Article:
sciandraWhen we talk about learning to love and accept ourselves, I’ve heard some people describe it as coming across as kind of “cheese-ball,” and frankly, it often tends to be. I don’t wish to denigrate the wisdom that holding oneself in a place of respect and kindness is important. In fact, I am here to support and endorse it. After all, how can we truly develop a compassionate, healing presence with others without including ourselves? What I want to do is change the context of what it means to feel love for oneself and how we achieve it.

The kind of self-care that I am espousing is not the kind that involves flowery affirmations that it might feel vaguely ridiculous to say, or visualizing yourself as the hero in your own story. It isn’t about taking yourself sternly in hand and examining your shortcomings and making a “to do” list for self-improvement.

I want to talk about metta. Metta is an ancient word variously translated, most commonly as “loving kindness.” I have grown to prefer “gentle fondness” or “mindful affection.”

It is one of the brahma viharas, or divine abodes – in other words, the ideal ways of being in the world. By cultivating these states of being, we make great strides on the path to cultivating a state of healing presence. Metta is ideal for laying the groundwork for this, since it is a gentle state without a great deal of fire and noise. It is traditional to begin with developing this relationship with oneself.

The cool thing about metta is that it requires so little to get it started – very little by way of preparation or process. It is uncomplicated, and it doesn’t require any special guidance. By repeating a series of somewhat flexible phrases with the intention of directing them toward the object of metta while holding a particular space, metta develops, sometimes in spite of us.

The end reason for developing metta, this softening of the heart in relationship to ourselves, is that it provides fertile ground not only for the development of metta for others, but that it creates a warm, relaxed, receptive environment for us to nurture, examine and respond to all joy and suffering that we witness in those around us. This is what is necessary to embody a healing presence.

Ideally, the first step to cultivating metta is to get to a state of relaxed mindfulness. I have not discussed the value of cultivating mindfulness here, but I see it as an important fundamental. [More information and instructions can be found on my website www.thehealingpresence.com. Click on the “Meditation” tab.]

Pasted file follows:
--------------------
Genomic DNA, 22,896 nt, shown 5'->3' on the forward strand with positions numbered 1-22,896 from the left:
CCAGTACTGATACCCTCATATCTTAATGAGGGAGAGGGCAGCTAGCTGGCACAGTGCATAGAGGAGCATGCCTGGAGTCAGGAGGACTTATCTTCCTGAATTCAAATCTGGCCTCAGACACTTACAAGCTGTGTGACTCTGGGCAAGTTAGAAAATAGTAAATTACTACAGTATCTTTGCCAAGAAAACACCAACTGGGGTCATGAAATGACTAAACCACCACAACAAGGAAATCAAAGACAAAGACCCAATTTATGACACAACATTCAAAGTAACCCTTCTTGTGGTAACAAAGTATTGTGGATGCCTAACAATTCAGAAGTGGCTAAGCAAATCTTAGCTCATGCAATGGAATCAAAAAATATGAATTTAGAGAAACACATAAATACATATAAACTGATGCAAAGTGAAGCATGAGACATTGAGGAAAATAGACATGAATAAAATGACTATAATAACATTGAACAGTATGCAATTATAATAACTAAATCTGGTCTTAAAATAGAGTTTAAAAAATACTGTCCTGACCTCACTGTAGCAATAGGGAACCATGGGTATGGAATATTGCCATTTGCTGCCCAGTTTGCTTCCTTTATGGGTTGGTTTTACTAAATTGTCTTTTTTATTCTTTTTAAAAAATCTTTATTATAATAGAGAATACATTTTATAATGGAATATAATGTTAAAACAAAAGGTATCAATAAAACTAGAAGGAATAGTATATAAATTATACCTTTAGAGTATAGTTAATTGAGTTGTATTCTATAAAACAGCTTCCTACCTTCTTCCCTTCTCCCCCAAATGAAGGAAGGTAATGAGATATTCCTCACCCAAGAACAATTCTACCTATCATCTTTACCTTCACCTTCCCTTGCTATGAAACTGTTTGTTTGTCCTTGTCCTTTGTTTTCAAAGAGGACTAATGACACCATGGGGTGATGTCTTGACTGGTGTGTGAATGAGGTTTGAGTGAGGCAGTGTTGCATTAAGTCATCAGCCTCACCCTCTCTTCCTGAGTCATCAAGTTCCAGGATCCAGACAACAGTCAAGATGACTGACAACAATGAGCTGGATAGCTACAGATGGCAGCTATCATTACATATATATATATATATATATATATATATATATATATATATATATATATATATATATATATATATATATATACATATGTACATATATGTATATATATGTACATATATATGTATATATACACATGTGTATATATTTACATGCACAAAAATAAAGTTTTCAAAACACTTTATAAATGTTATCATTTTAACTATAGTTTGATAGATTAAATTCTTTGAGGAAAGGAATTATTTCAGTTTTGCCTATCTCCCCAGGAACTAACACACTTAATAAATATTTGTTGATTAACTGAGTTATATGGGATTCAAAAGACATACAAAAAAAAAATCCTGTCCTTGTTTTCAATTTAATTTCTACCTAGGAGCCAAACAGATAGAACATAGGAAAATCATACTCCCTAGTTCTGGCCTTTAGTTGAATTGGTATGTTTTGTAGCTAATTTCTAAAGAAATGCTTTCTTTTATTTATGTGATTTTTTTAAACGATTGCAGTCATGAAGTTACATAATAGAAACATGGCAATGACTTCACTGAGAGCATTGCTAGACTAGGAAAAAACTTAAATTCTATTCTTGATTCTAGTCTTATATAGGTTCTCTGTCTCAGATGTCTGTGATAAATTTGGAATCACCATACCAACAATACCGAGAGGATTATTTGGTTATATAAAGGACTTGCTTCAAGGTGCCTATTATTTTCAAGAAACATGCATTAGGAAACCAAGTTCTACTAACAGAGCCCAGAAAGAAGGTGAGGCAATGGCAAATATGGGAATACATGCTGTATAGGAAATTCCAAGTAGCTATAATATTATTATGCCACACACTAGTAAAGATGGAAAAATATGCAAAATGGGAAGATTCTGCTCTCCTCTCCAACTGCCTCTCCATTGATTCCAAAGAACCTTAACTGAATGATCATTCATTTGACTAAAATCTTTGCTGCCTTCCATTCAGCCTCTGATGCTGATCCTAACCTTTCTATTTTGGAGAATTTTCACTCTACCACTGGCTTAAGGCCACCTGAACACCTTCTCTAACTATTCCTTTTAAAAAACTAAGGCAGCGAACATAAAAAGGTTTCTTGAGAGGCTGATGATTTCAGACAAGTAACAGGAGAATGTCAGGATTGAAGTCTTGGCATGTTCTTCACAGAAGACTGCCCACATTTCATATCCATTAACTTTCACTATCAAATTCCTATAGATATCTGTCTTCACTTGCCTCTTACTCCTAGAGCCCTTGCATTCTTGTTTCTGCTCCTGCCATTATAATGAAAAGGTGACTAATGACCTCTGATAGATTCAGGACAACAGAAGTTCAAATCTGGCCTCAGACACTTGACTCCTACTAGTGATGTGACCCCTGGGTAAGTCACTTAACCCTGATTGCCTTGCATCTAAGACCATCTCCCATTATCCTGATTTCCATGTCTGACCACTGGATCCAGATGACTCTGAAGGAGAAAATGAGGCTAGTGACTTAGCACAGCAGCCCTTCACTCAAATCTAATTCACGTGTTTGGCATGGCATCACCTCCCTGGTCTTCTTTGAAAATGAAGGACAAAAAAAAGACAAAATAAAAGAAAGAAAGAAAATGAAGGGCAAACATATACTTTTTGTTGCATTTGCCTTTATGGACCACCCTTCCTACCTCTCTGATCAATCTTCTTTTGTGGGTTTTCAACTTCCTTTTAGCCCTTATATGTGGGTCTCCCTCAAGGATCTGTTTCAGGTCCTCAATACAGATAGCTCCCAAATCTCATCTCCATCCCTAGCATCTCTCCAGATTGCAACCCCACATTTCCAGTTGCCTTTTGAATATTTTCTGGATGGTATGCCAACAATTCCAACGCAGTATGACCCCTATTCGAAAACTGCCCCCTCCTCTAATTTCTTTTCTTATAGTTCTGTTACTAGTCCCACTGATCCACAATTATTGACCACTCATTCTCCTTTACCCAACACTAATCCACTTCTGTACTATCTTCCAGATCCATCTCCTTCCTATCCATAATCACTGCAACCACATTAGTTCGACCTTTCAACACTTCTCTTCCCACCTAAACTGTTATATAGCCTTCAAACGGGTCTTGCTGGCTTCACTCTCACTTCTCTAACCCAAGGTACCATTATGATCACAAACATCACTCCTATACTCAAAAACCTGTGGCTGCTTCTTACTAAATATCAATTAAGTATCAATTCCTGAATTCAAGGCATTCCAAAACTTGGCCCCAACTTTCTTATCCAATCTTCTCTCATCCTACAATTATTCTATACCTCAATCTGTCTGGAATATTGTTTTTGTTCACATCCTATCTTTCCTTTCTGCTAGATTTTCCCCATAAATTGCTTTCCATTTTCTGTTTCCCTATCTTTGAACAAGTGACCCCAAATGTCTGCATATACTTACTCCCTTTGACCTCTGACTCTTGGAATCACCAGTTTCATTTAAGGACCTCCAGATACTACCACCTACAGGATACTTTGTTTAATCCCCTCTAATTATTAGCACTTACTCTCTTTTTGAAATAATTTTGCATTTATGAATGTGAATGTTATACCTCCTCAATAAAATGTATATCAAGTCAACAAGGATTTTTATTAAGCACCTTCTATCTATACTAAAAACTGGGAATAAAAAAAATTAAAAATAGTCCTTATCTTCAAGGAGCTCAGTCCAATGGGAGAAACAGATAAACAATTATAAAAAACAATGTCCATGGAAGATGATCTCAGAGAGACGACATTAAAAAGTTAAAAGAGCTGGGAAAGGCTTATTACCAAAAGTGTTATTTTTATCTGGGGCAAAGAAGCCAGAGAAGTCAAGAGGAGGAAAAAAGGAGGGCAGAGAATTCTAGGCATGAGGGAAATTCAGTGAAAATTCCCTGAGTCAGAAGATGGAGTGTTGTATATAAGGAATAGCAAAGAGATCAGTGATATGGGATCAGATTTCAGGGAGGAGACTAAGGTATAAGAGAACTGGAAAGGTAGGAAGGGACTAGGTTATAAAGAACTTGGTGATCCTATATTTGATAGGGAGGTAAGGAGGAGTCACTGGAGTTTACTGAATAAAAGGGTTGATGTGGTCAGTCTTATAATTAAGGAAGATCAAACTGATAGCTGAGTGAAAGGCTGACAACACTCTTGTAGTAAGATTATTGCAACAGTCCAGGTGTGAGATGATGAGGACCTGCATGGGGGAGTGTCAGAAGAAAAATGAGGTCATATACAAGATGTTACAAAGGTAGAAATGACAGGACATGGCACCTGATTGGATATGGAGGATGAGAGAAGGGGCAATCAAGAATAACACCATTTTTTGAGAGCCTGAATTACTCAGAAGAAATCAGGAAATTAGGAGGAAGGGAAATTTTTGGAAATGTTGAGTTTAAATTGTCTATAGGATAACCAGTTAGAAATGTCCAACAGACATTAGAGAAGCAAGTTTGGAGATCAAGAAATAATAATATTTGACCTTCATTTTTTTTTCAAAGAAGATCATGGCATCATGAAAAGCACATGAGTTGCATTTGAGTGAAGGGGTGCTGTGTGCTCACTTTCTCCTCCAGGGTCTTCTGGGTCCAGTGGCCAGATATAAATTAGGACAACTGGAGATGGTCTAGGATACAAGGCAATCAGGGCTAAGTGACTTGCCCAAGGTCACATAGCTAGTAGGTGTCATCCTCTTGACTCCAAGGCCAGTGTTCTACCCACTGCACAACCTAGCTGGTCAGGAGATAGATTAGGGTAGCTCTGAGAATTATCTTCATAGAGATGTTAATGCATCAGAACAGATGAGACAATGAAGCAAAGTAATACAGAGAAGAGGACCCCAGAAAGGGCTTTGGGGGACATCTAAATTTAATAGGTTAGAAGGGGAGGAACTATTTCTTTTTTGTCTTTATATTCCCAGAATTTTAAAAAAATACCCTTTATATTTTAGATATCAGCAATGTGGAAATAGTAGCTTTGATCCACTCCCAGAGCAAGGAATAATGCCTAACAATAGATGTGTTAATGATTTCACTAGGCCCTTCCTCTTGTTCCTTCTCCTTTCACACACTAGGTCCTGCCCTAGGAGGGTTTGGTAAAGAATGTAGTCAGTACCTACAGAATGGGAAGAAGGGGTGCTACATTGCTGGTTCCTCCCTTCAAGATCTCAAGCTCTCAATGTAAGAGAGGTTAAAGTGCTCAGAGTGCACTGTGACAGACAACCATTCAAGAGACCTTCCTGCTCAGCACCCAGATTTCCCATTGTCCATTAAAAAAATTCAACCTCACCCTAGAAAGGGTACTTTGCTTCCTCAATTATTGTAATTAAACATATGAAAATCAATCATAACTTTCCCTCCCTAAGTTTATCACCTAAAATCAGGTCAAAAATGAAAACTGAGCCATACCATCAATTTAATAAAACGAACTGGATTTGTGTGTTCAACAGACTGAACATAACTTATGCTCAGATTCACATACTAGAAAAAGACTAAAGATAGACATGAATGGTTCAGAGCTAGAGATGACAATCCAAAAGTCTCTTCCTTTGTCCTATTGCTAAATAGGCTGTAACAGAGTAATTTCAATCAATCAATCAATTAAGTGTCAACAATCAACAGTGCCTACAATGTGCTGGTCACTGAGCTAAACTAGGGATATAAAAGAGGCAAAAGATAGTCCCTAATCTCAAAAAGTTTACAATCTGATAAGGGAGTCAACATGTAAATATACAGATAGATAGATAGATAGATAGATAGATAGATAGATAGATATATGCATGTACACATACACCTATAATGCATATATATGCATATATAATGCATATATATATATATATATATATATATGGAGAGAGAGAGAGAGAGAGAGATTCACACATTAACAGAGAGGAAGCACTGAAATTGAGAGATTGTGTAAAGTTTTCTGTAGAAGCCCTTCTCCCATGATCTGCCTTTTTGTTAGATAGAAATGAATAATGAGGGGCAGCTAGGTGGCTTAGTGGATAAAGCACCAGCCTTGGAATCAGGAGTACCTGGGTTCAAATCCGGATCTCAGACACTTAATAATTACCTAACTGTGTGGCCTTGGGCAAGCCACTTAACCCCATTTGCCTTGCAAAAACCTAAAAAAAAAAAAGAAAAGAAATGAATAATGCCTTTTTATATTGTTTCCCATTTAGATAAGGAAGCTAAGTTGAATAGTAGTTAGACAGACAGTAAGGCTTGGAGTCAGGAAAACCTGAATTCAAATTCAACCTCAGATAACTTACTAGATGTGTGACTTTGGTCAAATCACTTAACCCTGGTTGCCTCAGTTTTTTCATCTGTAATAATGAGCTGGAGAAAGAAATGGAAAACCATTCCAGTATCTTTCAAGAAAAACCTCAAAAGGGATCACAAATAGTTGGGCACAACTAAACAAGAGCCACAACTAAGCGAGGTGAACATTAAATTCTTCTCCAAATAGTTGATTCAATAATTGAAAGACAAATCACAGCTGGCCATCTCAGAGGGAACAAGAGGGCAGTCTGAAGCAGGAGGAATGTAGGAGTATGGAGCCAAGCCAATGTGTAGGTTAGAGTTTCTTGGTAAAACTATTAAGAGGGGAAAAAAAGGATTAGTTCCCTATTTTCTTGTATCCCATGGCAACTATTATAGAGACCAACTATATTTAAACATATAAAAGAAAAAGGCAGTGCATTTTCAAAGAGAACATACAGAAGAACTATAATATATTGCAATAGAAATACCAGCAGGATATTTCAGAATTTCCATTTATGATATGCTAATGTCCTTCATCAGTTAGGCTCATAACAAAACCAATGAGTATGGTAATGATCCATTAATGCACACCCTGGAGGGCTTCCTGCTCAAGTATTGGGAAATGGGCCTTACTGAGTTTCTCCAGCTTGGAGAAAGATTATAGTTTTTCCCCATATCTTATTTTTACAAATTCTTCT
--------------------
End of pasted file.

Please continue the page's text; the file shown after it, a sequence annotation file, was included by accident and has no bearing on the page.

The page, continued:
If you feel the need to just jump into practicing metta, skip this part for now (but I encourage you to return to it later). Just get yourself in a relaxed, seated (not reclining) state. Think of someone or something that makes you feel as if the area of your chest around your heart is softening. Thinking about children and pets is great for this. Just allow yourself to dwell lightly on that object of affection until you feel your chest begin to loosen and open. Now, directing your words and that gentle feeling toward yourself, chant or silently repeat the phrases.

There are many versions of the metta phrases, and almost all of them are good. The most basic is, “May I be well. May I be happy. May I be at peace.”

The ones I use are only slightly more complex: “May I be healthy and happy. May I be peaceful and safe. May I live with joy and ease.”

Another approach is to make statements along the lines of: “May I be free from illness and danger. May I be free from hunger and fear…” and so on. Lest those attached to positive visualization take issue with this, I can say that the most profound and productive metta experience I have had came from this approach to the phrases.

If you forget them, a bit of “riffing” is fine. Just remember to keep it simple, heartfelt and emotionally neutral.

Take your time with the phrases. Allow their meaning to settle in. It is possible that you will find yourself deeply moved to tears by this experience. It is equally possible that you will not experience anything immediately notable, but the reverberations of this practice will become apparent at some point not too far down the road. Be gentle with yourself.

Kate Sciandra is a teacher, speaker and integrative health practitioner since 1992. She is a Registered Advanced Practitioner and Instructor in Ortho-Bionomy® body/mind therapy and neuromuscular education. She holds a diploma in Herbal Studies through the Australasian College of Herbal Studies. She is the founder of Aurasolus, a creator of flower remedy based products. Contact her at 612.202.5583 or through her websites: www.thehealingpresence.com and www.aurasolus.com.

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